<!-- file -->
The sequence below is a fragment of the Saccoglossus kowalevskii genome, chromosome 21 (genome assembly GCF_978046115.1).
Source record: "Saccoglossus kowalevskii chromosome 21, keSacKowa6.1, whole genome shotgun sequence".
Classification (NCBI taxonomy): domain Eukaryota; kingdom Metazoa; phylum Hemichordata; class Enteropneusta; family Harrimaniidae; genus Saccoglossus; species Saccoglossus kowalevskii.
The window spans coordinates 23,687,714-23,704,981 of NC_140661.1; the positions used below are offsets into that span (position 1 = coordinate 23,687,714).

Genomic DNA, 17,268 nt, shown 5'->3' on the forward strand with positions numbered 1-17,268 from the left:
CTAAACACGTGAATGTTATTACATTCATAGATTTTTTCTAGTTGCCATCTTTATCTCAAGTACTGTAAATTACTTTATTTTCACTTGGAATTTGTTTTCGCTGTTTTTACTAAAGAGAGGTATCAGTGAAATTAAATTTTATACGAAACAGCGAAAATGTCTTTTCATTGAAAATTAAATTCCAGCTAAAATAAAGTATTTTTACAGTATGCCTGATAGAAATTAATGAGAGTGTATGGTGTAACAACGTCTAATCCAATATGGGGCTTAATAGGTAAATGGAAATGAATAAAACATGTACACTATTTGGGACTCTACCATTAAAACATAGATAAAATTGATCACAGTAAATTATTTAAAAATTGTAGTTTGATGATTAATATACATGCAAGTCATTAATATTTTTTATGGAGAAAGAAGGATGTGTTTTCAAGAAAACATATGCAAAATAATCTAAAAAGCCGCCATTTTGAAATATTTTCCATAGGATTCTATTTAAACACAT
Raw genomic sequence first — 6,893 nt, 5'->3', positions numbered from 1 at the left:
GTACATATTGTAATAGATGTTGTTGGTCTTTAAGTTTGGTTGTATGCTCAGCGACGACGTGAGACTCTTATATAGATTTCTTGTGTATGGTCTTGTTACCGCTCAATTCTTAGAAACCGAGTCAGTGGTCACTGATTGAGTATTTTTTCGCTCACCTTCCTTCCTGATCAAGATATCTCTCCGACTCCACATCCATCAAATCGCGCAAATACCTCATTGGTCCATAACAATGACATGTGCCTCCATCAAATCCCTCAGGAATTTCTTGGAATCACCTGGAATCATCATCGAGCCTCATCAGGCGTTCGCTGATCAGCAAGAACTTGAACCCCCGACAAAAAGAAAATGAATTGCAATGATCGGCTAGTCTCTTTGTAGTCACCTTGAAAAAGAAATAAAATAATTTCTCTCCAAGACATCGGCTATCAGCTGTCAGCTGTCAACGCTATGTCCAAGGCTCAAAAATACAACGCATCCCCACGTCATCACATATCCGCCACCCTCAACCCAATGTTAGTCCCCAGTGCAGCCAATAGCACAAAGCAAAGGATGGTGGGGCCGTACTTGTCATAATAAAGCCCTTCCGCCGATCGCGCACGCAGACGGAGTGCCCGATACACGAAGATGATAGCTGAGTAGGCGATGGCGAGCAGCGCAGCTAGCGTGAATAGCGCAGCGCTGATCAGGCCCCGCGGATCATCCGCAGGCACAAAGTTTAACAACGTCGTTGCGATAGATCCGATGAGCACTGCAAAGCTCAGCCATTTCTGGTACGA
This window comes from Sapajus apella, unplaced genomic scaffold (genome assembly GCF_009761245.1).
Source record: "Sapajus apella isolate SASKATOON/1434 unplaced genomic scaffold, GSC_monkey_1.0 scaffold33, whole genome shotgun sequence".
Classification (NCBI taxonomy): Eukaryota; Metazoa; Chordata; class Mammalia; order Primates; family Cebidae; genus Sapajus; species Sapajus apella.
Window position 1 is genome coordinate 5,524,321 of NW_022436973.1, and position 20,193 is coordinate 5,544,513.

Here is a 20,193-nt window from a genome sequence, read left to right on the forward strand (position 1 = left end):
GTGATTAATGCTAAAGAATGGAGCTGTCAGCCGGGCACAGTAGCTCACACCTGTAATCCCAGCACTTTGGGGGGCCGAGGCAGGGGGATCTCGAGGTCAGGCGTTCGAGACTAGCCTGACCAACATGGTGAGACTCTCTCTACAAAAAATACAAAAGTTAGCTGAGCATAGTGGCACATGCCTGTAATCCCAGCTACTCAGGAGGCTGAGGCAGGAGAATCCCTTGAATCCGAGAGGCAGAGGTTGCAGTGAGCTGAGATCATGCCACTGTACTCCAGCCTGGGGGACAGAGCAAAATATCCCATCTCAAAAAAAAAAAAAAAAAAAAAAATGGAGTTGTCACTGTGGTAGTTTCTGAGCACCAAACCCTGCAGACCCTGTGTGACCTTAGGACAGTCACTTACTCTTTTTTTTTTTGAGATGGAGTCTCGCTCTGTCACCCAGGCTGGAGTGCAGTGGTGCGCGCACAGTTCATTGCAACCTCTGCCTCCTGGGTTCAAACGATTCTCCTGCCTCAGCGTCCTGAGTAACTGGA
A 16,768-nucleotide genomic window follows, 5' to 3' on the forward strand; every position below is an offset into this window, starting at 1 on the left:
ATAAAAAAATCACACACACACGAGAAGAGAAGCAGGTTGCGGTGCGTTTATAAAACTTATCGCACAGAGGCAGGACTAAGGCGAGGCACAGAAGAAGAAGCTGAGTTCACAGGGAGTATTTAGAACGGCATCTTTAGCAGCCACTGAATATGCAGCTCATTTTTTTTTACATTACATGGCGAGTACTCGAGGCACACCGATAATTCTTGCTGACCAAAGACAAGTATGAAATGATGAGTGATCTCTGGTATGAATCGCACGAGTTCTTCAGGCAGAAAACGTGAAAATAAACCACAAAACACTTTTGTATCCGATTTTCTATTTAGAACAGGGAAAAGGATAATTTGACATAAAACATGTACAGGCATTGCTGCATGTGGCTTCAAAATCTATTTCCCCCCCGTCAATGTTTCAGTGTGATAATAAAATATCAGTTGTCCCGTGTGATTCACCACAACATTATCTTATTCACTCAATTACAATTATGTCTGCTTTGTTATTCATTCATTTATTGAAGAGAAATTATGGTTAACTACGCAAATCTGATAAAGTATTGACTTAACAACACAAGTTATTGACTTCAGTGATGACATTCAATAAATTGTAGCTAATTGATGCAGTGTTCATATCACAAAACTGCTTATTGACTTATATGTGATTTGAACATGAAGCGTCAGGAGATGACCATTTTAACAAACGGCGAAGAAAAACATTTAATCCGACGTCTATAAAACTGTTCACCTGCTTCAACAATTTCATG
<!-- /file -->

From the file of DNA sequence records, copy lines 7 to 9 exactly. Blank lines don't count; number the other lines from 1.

Raw genomic sequence first — 6,893 nt, 5'->3', positions numbered from 1 at the left:
GTACATATTGTAATAGATGTTGTTGGTCTTTAAGTTTGGTTGTATGCTCAGCGACGACGTGAGACTCTTATATAGATTTCTTGTGTATGGTCTTGTTACCGCTCAATTCTTAGAAACCGAGTCAGTGGTCACTGATTGAGTATTTTTTCGCTCACCTTCCTTCCTGATCAAGATATCTCTCCGACTCCACATCCATCAAATCGCGCAAATACCTCATTGGTCCATAACAATGACATGTGCCTCCATCAAATCCCTCAGGAATTTCTTGGAATCACCTGGAATCATCATCGAGCCTCATCAGGCGTTCGCTGATCAGCAAGAACTTGAACCCCCGACAAAAAGAAAATGAATTGCAATGATCGGCTAGTCTCTTTGTAGTCACCTTGAAAAAGAAATAAAATAATTTCTCTCCAAGACATCGGCTATCAGCTGTCAGCTGTCAACGCTATGTCCAAGGCTCAAAAATACAACGCATCCCCACGTCATCACATATCCGCCACCCTCAACCCAATGTTAGTCCCCAGTGCAGCCAATAGCACAAAGCAAAGGATGGTGGGGCCGTACTTGTCATAATAAAGCCCTTCCGCCGATCGCGCACGCAGACGGAGTGCCCGATACACGAAGATGATAGCTGAGTAGGCGATGGCGAGCAGCGCAGCTAGCGTGAATAGCGCAGCGCTGATCAGGCCCCGCGGATCATCCGCAGGCACAAAGTTTAACAACGTCGTTGCGATAGATCCGATGAGCACTGCAAAGCTCAGCCATTTCTGGTACGA
This window comes from Sapajus apella, unplaced genomic scaffold (genome assembly GCF_009761245.1).